I Wanna Be Your Pants


Shanachie Records, 2000


REVIEW BY: Christopher Thelen


So I open up my mail and find a disc in an envelope called I Wanna Be Your Pants, and I wonder when Prince Charles came up with the idea to record his phone calls with Camilla Parker-Bowles.

Okay, that reference probably blew by everyone except Dennis Miller (and even he doesn't return my phone calls anymore - see if I let him borrow Madden 2000 anymore), but make no mistake about this: Philadelphia-based group Huffamoose may make an album with a joke title and a joke picture (my God, it looks like someone picked up the clippings of Carrot Top's last haircut and glued them onto that poor schmoe's head), but their music is something they take a little more seriously. Think Dinosaur Jr. without J Mascis's monotone whine, and songwriting that sounds chaotic in a King Missile sense (though it's probably carefully planned to be that way), and you have Huffamoose.my_heart_sings_the_harmony_web_ad_alt_250

The work of the band - vocalist/guitarist Kevin Hanson, bassist/vocalist Jim Stager, vocalist/rhythm guitarist Craig Elkins and (guest?) drummer Chuck Treece - isn't the easiest kind of music to instantly get into, although you should find yourself curiously focusing in on the disc's opener "My Dad's New Hit Song". Disorder like this doesn't naturally happen; this song was laid out perfectly to sound like a ramble or a rant, take your pick.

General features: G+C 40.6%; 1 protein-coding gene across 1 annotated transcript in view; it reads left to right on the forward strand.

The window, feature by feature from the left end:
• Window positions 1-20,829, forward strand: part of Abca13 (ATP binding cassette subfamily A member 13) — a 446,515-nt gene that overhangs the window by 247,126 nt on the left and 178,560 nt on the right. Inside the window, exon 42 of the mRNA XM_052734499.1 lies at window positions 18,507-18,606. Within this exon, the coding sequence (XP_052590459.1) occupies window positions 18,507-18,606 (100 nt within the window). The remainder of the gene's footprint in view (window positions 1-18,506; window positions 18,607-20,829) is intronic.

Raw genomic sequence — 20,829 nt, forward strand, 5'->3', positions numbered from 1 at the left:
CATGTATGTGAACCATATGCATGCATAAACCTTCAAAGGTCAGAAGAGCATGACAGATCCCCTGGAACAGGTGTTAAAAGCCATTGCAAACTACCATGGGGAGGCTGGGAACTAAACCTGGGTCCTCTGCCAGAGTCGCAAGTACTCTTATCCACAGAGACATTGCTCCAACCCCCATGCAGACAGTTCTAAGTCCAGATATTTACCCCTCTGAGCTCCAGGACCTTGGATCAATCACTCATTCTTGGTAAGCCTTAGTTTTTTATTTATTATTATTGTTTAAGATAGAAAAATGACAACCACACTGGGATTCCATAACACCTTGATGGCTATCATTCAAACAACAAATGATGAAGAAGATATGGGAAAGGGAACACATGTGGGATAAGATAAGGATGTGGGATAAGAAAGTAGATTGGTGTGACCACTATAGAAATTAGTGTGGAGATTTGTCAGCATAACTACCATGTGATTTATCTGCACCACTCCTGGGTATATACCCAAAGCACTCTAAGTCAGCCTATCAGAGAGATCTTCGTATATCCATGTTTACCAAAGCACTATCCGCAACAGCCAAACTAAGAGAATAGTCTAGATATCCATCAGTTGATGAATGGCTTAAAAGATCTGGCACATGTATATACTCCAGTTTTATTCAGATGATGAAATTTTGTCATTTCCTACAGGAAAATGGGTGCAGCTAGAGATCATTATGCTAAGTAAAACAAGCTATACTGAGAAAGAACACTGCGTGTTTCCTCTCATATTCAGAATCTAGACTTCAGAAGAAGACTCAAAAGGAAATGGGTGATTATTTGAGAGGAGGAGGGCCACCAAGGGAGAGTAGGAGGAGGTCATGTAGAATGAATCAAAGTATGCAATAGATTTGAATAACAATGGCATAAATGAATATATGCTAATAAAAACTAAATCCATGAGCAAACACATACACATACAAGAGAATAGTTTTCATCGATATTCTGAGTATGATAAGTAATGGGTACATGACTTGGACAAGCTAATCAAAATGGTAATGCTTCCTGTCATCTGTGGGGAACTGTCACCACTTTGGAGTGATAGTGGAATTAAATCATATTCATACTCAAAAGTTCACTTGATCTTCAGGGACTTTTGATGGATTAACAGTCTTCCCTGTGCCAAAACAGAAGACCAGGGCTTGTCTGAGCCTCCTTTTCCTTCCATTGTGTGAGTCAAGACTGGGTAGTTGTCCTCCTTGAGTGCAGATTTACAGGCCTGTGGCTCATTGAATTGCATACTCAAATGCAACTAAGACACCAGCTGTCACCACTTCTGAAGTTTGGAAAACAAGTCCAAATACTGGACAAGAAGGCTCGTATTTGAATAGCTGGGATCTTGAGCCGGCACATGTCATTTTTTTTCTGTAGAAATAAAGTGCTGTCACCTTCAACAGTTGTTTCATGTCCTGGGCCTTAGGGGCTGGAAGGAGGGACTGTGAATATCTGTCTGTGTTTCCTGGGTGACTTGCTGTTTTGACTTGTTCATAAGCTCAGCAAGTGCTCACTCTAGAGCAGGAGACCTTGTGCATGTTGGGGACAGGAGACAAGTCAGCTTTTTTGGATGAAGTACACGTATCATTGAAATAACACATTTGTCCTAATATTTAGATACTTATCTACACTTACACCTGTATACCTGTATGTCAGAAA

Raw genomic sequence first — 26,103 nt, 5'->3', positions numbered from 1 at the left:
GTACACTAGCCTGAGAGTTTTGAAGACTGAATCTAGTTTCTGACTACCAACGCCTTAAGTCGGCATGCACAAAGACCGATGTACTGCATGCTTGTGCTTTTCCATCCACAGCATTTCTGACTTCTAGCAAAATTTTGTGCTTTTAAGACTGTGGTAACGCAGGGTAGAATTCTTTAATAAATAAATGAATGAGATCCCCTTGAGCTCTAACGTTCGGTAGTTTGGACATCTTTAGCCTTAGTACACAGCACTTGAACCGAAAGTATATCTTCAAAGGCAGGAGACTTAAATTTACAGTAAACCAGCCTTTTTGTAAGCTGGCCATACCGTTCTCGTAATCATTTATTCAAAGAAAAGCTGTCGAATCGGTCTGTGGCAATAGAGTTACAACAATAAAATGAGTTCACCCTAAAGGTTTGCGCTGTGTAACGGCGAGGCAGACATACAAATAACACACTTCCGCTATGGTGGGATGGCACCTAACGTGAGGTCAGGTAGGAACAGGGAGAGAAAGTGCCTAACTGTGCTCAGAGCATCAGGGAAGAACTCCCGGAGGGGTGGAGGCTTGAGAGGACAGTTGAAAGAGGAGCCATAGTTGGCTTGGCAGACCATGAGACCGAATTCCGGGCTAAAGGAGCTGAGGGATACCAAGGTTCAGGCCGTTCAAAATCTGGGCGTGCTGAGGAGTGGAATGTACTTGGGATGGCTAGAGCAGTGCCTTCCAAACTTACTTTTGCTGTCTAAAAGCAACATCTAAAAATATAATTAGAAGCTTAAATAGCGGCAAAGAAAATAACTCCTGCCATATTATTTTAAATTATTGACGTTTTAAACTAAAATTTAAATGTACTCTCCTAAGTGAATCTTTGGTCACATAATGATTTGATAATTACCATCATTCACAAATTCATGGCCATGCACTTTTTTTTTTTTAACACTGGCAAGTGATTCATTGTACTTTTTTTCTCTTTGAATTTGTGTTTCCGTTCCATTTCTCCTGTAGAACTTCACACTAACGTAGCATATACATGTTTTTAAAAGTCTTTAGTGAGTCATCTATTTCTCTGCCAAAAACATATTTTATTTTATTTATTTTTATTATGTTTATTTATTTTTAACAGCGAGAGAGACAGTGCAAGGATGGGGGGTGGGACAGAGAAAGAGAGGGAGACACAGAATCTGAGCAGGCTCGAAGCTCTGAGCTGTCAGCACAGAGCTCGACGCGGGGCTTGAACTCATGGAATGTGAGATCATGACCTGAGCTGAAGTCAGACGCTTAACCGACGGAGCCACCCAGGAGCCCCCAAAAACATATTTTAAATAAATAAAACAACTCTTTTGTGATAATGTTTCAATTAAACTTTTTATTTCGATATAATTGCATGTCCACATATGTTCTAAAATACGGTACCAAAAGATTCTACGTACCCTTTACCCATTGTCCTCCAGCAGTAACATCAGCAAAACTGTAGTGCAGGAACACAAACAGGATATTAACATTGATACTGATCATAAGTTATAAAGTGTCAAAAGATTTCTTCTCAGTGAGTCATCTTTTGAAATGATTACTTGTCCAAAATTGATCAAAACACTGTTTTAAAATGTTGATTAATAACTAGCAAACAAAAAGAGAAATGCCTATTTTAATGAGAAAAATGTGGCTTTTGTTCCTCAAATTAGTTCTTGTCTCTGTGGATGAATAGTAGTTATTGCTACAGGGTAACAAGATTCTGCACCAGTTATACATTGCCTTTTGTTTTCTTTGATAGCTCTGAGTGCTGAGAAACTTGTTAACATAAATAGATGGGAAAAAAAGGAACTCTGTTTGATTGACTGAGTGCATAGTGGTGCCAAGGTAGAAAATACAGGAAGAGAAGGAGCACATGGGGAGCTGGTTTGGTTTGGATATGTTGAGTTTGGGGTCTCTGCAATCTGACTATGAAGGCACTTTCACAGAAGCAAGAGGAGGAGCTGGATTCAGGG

But the real magic of this band comes forth on tracks like "Isn't It Remarkable," "Sunshine" and "Johnny Depp Day," songs with a natural beauty that you frankly wouldn't expect by judging I Wanna Be Your Pants by the surface. Sure, there is some tongue-in-cheek humor scattered throughout the disc, but this just helps Huffamoose's case - namely, it proves they're not so dead serious that they won't take a chance and have fun with the music.

There are one or two missteps on I Wanna Be Your Pants, namely the title song (it's a one-joke name, and it just doesn't translate into a slightly more serious song) and "Semper Fi". However, the positives of this disc greatly outweigh the few low points. (Jeers to the band, though, for committing the cardinal sin of burying a hidden track deep in the CD... c'mon, guys, I have better things to do than to sit through so much silence!)

Huffamoose, sadly, is probably not the kind of band who are going to hit the musical lottery in a Pearl Jam-esque way. But what I Wanna Be Your Pants proves is that even the bands who may always hover in the shadows are well worth your time - and sometimes are more worthy of your money than the ones who are in the spotlight.

Rating: B+

User Rating: Not Yet Rated



© 2000 Christopher Thelen and The Daily Vault. All rights reserved. Review or any portion may not be reproduced without written permission. Cover art is the intellectual property of Shanachie Records, and is used for informational purposes only.